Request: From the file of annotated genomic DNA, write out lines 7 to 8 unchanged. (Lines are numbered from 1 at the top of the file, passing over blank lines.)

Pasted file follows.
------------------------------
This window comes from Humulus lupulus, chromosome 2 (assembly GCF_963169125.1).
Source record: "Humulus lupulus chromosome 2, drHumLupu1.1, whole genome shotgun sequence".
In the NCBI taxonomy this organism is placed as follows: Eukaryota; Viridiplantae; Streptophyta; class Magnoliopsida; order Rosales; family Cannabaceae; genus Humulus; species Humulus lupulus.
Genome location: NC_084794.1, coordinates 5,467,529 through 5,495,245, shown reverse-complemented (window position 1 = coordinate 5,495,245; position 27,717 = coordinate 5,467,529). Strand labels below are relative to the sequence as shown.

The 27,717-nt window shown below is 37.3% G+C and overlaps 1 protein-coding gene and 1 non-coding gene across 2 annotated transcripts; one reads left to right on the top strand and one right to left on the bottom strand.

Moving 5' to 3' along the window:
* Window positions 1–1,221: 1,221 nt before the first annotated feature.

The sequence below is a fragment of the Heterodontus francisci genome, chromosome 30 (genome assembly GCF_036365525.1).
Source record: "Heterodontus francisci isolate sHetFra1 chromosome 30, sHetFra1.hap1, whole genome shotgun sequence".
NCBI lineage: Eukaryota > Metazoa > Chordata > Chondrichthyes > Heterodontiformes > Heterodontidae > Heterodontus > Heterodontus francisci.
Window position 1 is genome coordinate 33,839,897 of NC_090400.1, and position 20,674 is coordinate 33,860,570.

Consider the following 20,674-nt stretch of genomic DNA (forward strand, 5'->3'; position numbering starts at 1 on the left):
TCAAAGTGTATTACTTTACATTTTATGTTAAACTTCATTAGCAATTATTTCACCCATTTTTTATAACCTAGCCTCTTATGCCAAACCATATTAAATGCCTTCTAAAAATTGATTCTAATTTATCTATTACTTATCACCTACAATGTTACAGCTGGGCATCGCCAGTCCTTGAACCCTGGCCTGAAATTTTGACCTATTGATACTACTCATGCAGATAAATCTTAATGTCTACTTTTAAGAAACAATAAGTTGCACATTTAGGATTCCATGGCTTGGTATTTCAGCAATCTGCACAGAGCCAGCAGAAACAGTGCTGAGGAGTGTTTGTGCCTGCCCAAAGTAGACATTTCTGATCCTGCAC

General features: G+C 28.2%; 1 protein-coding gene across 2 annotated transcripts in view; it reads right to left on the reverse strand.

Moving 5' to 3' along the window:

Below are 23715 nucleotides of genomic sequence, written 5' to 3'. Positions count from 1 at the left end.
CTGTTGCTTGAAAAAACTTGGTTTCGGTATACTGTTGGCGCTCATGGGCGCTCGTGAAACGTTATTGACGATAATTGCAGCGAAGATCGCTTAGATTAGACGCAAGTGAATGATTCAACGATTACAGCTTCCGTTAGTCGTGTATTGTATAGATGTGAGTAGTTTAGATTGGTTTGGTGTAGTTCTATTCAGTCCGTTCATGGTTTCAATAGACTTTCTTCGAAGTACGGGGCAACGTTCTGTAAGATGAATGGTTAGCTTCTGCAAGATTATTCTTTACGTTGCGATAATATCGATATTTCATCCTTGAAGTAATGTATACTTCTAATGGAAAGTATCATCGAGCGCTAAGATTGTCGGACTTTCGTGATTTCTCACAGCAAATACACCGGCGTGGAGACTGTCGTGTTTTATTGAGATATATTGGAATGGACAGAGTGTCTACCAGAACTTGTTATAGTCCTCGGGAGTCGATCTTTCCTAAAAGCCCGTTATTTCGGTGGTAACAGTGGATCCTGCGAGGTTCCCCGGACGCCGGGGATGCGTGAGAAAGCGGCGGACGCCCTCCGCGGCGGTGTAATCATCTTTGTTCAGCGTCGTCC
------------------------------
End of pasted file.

* Window positions 1–1,221: 1,221 nt before the first annotated feature.

The sequence below is a fragment of the Heterodontus francisci genome, chromosome 30 (genome assembly GCF_036365525.1).